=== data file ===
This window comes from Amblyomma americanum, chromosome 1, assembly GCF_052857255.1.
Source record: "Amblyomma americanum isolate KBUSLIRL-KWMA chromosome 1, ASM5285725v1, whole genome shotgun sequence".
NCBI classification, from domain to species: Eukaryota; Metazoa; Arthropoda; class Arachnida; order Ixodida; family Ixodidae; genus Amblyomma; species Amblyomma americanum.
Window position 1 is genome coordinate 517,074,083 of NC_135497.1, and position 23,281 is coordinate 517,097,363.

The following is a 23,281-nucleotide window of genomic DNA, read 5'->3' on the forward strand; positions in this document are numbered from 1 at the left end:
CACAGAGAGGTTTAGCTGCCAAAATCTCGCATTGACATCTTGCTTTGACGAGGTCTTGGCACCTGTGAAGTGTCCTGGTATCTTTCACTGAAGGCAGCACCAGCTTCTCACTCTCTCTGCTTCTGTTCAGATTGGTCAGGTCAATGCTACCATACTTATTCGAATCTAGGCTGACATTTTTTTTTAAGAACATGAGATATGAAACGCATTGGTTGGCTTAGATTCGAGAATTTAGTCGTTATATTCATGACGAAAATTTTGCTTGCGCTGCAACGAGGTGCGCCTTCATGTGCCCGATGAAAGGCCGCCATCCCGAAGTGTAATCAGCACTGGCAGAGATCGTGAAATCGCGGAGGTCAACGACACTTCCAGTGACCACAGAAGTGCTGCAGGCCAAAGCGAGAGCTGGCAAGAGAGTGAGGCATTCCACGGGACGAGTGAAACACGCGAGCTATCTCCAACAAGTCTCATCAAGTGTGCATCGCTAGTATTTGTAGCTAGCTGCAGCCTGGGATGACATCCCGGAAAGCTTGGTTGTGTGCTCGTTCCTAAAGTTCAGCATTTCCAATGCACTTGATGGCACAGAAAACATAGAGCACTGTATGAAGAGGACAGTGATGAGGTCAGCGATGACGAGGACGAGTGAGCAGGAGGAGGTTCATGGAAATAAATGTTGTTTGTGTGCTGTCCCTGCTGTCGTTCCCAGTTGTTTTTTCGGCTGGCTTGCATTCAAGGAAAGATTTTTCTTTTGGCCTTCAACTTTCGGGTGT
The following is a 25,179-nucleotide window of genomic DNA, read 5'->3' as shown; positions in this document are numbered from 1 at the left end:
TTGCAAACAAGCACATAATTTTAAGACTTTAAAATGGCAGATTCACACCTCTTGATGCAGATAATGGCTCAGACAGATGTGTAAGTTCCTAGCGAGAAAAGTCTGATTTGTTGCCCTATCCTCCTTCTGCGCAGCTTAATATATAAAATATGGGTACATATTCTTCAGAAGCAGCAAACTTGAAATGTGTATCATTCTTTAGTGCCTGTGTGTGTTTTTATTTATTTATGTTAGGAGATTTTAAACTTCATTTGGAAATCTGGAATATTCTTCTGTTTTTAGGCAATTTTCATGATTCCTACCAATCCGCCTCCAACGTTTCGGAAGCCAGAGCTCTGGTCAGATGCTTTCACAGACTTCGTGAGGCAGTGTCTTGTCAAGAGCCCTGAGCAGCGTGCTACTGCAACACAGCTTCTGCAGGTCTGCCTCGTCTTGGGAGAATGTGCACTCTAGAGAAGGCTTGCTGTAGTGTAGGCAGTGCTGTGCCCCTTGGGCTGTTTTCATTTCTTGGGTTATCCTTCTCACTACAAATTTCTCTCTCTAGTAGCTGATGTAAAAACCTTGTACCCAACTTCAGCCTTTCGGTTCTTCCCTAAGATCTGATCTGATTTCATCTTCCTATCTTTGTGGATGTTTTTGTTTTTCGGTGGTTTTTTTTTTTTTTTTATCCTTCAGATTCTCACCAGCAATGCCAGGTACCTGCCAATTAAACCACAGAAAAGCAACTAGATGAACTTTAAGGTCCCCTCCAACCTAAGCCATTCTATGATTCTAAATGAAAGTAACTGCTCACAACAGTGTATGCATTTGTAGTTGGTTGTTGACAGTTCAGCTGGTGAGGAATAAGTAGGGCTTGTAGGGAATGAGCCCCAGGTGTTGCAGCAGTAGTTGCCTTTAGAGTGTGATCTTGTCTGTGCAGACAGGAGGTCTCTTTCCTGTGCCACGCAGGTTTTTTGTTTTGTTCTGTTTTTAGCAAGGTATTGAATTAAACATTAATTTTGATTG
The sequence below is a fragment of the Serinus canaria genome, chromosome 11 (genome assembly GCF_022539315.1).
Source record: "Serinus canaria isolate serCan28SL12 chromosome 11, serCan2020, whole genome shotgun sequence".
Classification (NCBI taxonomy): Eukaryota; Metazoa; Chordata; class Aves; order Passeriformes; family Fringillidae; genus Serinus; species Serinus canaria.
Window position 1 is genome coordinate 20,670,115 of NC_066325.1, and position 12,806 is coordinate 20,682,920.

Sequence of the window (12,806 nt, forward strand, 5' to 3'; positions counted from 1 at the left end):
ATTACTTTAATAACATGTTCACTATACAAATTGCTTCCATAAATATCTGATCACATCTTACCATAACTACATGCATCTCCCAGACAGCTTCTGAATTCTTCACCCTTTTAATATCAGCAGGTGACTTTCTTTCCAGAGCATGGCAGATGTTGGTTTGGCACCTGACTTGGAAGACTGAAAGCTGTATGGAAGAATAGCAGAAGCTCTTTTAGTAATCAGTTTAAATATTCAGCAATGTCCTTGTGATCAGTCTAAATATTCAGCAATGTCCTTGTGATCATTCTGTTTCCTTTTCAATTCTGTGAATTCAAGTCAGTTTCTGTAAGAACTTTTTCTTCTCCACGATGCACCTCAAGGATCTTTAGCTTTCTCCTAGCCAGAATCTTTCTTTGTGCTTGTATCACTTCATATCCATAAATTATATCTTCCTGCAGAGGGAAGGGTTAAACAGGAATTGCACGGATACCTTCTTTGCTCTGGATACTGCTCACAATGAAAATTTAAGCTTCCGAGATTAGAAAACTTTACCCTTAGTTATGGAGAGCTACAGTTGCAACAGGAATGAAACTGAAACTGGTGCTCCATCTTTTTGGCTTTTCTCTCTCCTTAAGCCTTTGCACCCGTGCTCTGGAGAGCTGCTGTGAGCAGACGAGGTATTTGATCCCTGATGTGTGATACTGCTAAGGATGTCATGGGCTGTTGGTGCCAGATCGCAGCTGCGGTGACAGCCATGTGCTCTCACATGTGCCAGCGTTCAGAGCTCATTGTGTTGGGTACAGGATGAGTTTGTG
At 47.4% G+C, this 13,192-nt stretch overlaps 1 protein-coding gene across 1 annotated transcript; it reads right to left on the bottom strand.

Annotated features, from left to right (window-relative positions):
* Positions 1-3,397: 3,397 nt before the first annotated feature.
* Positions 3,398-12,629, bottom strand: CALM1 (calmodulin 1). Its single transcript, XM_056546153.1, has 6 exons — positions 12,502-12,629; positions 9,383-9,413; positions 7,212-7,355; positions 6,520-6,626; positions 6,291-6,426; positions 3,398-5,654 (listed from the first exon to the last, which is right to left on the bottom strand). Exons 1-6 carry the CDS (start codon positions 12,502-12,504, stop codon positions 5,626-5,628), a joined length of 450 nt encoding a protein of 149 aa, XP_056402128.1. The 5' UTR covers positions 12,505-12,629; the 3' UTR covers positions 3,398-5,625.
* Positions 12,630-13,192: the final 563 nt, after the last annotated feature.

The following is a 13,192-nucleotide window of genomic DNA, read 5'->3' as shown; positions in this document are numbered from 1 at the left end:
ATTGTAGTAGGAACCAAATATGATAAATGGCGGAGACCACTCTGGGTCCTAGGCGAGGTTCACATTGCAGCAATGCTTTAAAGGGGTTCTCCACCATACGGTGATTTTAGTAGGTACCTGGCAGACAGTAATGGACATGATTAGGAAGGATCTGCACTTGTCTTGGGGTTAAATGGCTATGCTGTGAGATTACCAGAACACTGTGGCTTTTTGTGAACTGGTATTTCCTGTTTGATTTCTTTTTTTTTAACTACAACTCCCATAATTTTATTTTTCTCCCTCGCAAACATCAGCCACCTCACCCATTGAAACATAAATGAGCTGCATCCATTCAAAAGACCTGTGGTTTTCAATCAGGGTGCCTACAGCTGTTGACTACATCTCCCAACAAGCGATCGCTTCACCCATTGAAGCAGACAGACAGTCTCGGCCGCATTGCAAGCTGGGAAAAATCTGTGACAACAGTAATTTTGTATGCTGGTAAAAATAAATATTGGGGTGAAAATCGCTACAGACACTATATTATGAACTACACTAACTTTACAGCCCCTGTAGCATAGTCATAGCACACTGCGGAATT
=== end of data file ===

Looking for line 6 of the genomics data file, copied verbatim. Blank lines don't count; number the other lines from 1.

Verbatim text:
CACAGAGAGGTTTAGCTGCCAAAATCTCGCATTGACATCTTGCTTTGACGAGGTCTTGGCACCTGTGAAGTGTCCTGGTATCTTTCACTGAAGGCAGCACCAGCTTCTCACTCTCTCTGCTTCTGTTCAGATTGGTCAGGTCAATGCTACCATACTTATTCGAATCTAGGCTGACATTTTTTTTTAAGAACATGAGATATGAAACGCATTGGTTGGCTTAGATTCGAGAATTTAGTCGTTATATTCATGACGAAAATTTTGCTTGCGCTGCAACGAGGTGCGCCTTCATGTGCCCGATGAAAGGCCGCCATCCCGAAGTGTAATCAGCACTGGCAGAGATCGTGAAATCGCGGAGGTCAACGACACTTCCAGTGACCACAGAAGTGCTGCAGGCCAAAGCGAGAGCTGGCAAGAGAGTGAGGCATTCCACGGGACGAGTGAAACACGCGAGCTATCTCCAACAAGTCTCATCAAGTGTGCATCGCTAGTATTTGTAGCTAGCTGCAGCCTGGGATGACATCCCGGAAAGCTTGGTTGTGTGCTCGTTCCTAAAGTTCAGCATTTCCAATGCACTTGATGGCACAGAAAACATAGAGCACTGTATGAAGAGGACAGTGATGAGGTCAGCGATGACGAGGACGAGTGAGCAGGAGGAGGTTCATGGAAATAAATGTTGTTTGTGTGCTGTCCCTGCTGTCGTTCCCAGTTGTTTTTTCGGCTGGCTTGCATTCAAGGAAAGATTTTTCTTTTGGCCTTCAACTTTCGGGTGT